The earliest account is from the Gospel of Mark, in which Jesus goes across the lake to the "territory of the Gerasenes (Gerasa)". There, a man "possessed by a demon" comes from the caves to meet him. People had tried to tie him down but he was too strong to be bound, even with chains for he would always break out of them; night and day among the tombs and in the hills he would cry out and cut himself with stones. Jesus approaches and calls the demon to come out of the man, who replies "What do you want with me, Jesus, Son of the Most High God? I beg you in the name of God never to torment me!" Jesus asks the demon for his name and is told "My name is Legion, for we are many." The demons beg Jesus not to send them away, but instead to send them into the pigs on a nearby hillside, which he does. The herd, about two thousand in number, rush down the steep bank into the lake and are drowned. The man is now seen, dressed and restored to sanity.
The Lucan gospel version shortened this but retained most of the details. The author of the Matthew Gospel shortens the story more dramatically and turns the possessed man into two men; the location is also changed, from the territory of the Gerasenes to that of the Gadarenes (Gadara). The story appears to be set close to the Sea of Galilee, but neither Gadara nor Gerasa is nearby; Gerasa is around 50km South East and Gadara 10km away, about a three-hour walk. Origen speculated that there had been a town called "Gergasa" on the shores of the Sea. In this version, Jesus does not ask for the demon's name – an important element of traditional exorcism practice.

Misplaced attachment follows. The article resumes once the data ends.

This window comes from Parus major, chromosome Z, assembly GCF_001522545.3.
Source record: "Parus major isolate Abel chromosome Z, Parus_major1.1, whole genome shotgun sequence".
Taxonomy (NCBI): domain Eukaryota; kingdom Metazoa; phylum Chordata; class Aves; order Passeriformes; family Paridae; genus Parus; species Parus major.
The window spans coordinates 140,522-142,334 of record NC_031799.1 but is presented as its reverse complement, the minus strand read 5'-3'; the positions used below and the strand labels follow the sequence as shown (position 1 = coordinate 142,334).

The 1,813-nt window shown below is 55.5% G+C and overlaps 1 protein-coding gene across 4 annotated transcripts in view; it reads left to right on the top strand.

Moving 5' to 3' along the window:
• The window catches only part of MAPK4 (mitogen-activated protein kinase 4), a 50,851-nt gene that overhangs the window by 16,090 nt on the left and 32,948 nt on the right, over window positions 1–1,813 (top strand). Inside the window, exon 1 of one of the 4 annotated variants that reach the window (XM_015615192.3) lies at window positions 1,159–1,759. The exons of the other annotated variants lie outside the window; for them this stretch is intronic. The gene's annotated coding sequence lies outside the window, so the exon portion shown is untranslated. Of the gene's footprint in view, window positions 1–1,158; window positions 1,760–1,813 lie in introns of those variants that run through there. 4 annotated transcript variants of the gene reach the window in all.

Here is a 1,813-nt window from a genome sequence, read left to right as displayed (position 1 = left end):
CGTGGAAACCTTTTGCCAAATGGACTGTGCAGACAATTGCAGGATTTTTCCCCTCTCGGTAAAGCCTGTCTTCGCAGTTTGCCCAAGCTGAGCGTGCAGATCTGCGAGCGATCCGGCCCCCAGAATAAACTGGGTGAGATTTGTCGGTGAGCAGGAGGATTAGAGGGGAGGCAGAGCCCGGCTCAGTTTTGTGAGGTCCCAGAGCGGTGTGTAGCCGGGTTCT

- "A people who ... sit among the graves, and spend the night in the tombs;
- Who eat swine’s flesh, and the broth of abominable things is in their vessel".
The differing geographical references to Gadara and Gerasa can be understood in light of the social, economic, and political influence each city exerted over the region. In this light, Mark identified the exorcism with the local center of power, Gadara, located about ten kilometres southeast of Lake Galilee, whereas Matthew identified the event with the regional center of power, Gerasa, located further inland. The city of Gerasa (also known as Jerash) had been a major city-center since its founding and during the Roman period it was one of the ten cities known as the Decapolis.
The story is the origin of the English proverbial adjective Gadarene, meaning "involving or engaged in a headlong or potentially disastrous rush to do something".
- The Life and Ministry of Jesus: The Gospels by Douglas Redford 2007 ISBN 0-7847-1900-4 page 168
- Mark 5:1–20
- Luke 8:26-39
- Matthew 8:28
- Donald Senior, What are They Saying about Matthew? (Paulist Press, 1996) page 84.
- M. Eugene Boring, Mark: A Commentary (Presbyterian Publishing Corp, 2006) pages 148–149.
- Craig S. Keener, A Commentary on the Gospel of Matthew (Wm. B. Eerdmans Publishing, 1999) page 282.
- Brown, Raymond E. et al., The Jerome Biblical Commentary, Englewood Cliffs, New Jersey: Prentice–Hall Inc., 1968, p. 32.
- McArthur, Dr. John (1987). Matthew 8-15 MacArthur New Testament Commentary. The Moody Bible Institute of Chicago. p. 41. ISBN 0-8024-0763-3.
- The Oxford Dictionary of Phrase and Fable, 2006
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